What impact will changing ideas of health and well-being have on the way we eat?

Recent discoveries in genetics have both challenged how we understand nutrition and changed our perception of different food cultures. They even challenge the idea of health itself…

Genetic Food

In the past, studies of the role genes play in nutrition, or the physiology of nutrition, have been largely separate from studies of culinary practices and food cultures. Today, however, the results of recent work in molecular biology have profound implications for our understanding of food and nutrition. Research into genetics, nutrition and food is now drawing more and more upon approaches from both social sciences and natural sciences.

Advances in microbiology from the era of genomics in the mid-1990s have facilitated a fundamental rethinking of food at the molecular and cellular scales. Indeed, tools from genomics have opened up new cellular landscapes in which to better understand and manipulate life. Culinary innovation and imagination should not be excluded from this potential reconstruction of foodstuffs on a molecular basis.

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Research on the microbiome also challenges our perceptions of healthy living. Work in bioinformatics is redrawing our old maps of the microbial world, and explorations into the microscopic life of the human body are being undertaken. Nearly 9 out of 10 cells in our bodies are microbes. They live in us, form complex ecosystems, and are involved in the metabolism of proteins, vitamins (through bacteria in the intestine), and in the proper functioning of the immune system. One and a half kilos of microbes contribute to our digestion and our health every day. And in September 2014, the first ever microbial zoo (‘Micropia’) opened its doors in Amsterdam, wherein bacteria, fungi, viruses, micro-algae and aspergilli are the main attraction! With the sequencing of the genomes of microbial communities that live within us carried out through the algorithms of computational genetics, we are beginning to understand the complexity of the coevolution of microbes and people. With ‘good’ microbes and ‘bad’ microbes, well we may ask which are the most useful for our diet and for our health?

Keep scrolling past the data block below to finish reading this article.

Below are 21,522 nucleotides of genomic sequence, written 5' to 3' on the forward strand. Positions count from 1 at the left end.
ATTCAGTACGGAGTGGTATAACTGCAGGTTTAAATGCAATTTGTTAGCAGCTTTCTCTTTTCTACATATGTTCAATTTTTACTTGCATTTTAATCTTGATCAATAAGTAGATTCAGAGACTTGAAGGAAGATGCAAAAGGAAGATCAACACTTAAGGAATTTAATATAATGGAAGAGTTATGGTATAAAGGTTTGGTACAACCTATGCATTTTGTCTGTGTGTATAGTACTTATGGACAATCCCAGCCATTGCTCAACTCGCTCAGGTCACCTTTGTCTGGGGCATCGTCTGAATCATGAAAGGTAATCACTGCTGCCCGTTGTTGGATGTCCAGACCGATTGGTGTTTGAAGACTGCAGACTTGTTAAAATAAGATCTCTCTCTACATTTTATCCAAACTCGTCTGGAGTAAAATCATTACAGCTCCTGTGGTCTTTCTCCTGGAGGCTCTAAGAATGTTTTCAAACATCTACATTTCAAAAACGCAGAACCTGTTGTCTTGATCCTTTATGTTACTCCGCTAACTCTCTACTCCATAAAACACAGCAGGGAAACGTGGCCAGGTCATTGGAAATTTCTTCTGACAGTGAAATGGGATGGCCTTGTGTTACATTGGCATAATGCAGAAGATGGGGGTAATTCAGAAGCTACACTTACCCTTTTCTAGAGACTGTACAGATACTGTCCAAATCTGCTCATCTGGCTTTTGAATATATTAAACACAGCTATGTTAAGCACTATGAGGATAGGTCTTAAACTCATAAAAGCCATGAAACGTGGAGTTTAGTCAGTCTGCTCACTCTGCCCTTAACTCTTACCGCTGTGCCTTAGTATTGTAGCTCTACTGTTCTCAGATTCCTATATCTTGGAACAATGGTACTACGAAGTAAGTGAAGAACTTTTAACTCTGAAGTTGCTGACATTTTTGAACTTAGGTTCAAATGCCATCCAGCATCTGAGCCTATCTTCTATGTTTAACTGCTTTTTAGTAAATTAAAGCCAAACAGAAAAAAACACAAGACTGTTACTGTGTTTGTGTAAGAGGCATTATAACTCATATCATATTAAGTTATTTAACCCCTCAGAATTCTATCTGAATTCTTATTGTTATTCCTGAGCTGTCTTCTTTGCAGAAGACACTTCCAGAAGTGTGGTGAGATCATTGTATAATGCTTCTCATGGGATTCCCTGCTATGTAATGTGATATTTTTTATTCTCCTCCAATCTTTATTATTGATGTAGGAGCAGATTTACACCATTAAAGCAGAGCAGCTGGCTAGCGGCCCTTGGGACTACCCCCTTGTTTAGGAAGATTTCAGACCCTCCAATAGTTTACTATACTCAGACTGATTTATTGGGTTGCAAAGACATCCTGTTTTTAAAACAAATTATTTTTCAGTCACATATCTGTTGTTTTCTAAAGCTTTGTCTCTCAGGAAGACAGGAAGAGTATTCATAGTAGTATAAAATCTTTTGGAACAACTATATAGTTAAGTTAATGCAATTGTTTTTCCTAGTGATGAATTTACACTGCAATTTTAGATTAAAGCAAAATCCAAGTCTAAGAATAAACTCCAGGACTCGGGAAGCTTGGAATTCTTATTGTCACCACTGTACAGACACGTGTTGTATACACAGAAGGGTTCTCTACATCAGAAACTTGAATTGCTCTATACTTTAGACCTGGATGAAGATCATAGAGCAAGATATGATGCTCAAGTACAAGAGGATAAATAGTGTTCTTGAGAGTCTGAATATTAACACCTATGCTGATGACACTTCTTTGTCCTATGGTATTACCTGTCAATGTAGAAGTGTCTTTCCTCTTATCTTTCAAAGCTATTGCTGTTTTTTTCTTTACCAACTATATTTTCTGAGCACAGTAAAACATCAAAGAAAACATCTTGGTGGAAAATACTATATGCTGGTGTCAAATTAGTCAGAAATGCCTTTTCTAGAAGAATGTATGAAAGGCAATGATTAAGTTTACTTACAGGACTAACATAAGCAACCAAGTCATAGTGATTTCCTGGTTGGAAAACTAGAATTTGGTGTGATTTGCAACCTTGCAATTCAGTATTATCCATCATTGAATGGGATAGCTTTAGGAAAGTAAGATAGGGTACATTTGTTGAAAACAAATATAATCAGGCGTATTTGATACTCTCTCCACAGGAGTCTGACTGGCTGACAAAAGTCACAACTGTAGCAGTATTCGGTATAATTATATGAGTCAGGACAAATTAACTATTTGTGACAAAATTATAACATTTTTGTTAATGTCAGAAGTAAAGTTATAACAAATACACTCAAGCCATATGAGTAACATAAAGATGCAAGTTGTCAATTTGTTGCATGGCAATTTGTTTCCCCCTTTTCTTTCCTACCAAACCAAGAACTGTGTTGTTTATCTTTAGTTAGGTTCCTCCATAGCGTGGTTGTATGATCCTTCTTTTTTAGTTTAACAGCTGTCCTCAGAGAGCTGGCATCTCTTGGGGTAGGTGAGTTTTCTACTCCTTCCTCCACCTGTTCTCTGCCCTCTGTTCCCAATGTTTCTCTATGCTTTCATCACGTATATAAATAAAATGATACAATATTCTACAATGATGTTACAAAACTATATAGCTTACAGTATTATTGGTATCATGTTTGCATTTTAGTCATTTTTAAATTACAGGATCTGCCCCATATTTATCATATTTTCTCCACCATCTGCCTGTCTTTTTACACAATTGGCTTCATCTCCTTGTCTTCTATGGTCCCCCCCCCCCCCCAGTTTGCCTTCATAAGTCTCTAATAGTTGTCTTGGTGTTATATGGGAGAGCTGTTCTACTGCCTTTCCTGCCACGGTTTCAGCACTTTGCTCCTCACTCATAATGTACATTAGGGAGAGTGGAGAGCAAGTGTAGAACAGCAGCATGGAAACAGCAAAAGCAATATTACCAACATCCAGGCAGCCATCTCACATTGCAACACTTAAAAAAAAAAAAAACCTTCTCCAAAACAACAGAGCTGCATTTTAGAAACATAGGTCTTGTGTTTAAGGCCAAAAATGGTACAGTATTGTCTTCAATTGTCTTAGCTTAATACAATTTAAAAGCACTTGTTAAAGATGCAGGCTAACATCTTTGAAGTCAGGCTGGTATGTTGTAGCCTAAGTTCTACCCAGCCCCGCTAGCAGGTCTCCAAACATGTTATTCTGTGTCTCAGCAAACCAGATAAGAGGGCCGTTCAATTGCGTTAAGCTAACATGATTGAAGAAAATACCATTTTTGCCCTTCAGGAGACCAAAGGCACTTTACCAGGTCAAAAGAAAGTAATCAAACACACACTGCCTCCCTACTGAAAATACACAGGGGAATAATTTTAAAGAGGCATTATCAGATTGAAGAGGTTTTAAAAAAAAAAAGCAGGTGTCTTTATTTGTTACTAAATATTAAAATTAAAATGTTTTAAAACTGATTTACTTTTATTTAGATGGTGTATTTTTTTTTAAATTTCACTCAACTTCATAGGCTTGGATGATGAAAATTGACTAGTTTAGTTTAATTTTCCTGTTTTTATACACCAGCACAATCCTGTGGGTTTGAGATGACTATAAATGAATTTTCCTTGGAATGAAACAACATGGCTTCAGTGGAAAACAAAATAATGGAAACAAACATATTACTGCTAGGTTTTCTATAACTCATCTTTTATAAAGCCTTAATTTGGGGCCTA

Most recently, genomics and microbiology have made an important advance with the development of synthetic biology and the CRISPR/Cas9 techniques, which allow the ‘editing’ of DNA along the lines of editing text with word processing software. In 2010, Craig Venter and his San Diego colleagues managed to create a living synthetic cell through the transplanting of a genome created in vitro into a host bacterium from which the natural genome had been removed. This bacterium then behaved according to the instructions coded into its new, artificial genome and reproduced itself every three hours: a new form of ‘synthetic’ life. The way is now laid for the application of synthetic biology to medicine, food, and, for example, the production of biofuels from microscopic algae.

One of the most remarkable recent successes of synthetic biology, for which its creator, Youyou Tu was awarded the Nobel Prize for medicine in 2015, is the development of an antimalarial drug called artemisinine; something now being made on a large scale with baker’s yeasts in what we might justly call microbiological factories. In the food world, meanwhile, numerous projects drawing upon synthetic biology are being developed by food tech startups. Life is becoming information. And information can be materialised in living things, old or new. Innovation in food is far from excluded from the possibilities this creates and we may say that now, more than ever, food is information.

This research project is being led by Richard C. Delerins and Christophe Lavelle within the Food 2.0 Lab.

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